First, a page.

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A few days ago I wrote a code that involved merging two large arrays without duplicates. My first reaction was to write a reduce function that initiated the accumulator, looped every element and checked whether it was already in the array:

const firstArr = new Array(200).fill(undefined).map((val, i) => `item${i}`)
const secondArr = new Array(250).fill(undefined).map((val, i) => `item${i}`)
const result = secondArr.reduce(
  (acc, item) => {
    return acc.includes(item) ? acc : [...acc, item]

Performance speed: 0.2749999985098839 milliseconds.

This solution worked well for me, but I wondered if I could improve the performance a little more, and ended up with a few solutions.

For testing purposes, each described method uses the same arrays:

const firstArr = new Array(200).fill(undefined).map((val, i) => `item${i}`)
const secondArr = new Array(250).fill(undefined).map((val, i) => `item${i}`)

also I will check the execution speed at the end of every function with

First solution

The traditional way to accomplish the task is to initialize an empty result array that contains the result items, create a loop for each array that has to be merged, and store the current element in the result array if it is not present. The presence is checked using indexOf that will return -1 if not.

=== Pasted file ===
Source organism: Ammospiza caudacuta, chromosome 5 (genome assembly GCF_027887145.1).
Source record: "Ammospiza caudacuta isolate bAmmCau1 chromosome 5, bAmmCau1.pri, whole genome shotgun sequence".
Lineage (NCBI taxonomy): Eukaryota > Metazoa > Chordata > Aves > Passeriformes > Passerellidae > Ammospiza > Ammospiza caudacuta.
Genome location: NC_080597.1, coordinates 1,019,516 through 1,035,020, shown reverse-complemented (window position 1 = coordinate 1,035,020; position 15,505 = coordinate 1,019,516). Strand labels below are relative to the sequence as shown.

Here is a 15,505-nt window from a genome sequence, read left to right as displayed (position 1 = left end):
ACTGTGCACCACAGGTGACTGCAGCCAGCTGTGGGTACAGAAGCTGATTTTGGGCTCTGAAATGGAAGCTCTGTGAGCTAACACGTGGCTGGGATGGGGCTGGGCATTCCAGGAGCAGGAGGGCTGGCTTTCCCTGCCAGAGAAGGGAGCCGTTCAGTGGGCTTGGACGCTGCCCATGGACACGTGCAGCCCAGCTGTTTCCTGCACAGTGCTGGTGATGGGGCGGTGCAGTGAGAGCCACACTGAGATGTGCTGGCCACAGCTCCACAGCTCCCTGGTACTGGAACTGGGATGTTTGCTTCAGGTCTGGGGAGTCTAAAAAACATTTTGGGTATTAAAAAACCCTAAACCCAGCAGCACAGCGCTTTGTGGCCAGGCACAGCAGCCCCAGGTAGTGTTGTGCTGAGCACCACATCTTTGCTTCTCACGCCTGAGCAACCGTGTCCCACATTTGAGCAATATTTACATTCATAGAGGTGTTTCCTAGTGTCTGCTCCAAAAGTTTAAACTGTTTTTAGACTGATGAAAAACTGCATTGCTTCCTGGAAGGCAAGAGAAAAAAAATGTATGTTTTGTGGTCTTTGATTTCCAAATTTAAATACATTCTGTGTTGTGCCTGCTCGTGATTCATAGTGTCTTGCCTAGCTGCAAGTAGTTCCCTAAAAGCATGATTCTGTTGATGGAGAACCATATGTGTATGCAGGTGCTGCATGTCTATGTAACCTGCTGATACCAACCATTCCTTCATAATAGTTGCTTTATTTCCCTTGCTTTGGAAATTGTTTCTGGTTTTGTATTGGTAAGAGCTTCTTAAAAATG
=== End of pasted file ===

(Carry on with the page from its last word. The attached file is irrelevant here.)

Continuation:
const result = []
for (let i = 0; i < firstArr.length; i++) {
  if (result.indexOf(firstArr[i]) == -1) result.push(firstArr[i])
for (let i = 0; i < secondArr.length; i++) {
  if (result.indexOf(secondArr[i]) == -1) result.push(secondArr[i])

Performance speed: 0.41500001680105925 milliseconds.

Second solution

Using ES5 we can merge the two input arrays without removing the duplicates with .concat() and then loop again through the result array and remove duplicates using indexOf.

const concatArr = firstArr.concat(secondArr)
const result = concatArr.filter((item, idx) => concatArr.indexOf(item) === idx)

Performance speed: 0.5300000193528831 milliseconds.

Third solution

Overall, the reduce method at the beginning still has the better performance. Between the last two solutions there is no significant difference in complexity and execution speed, but the second is cleaner and easier to read. We can go a step further and take into account the ES6 Set feature, which takes all values from an iterable object, in our case an array, but since every element in a set must be unique in the collection, it skips the duplicates without any effort for us.

When creating a Set keep in mind that null is treated like undefined and that it is a different concept from an array: a Set is a “keyed collection” while the second is an “indexed collection”

Here is the code:

const result = [ Set([...firstArr, ...secondArr])]

Performance speed: 0.13499998021870852 milliseconds.

Since we don’t want the result to be a new Set we will just destructure it into an array.


The last solution is what I was looking for, it is the most readable and it has the lowest complexity, which brings a great performance compared to the other two. I ended up bringing that piece of code into my application abstracting it into a new function. Thanks, I hope this was helpful enough 😉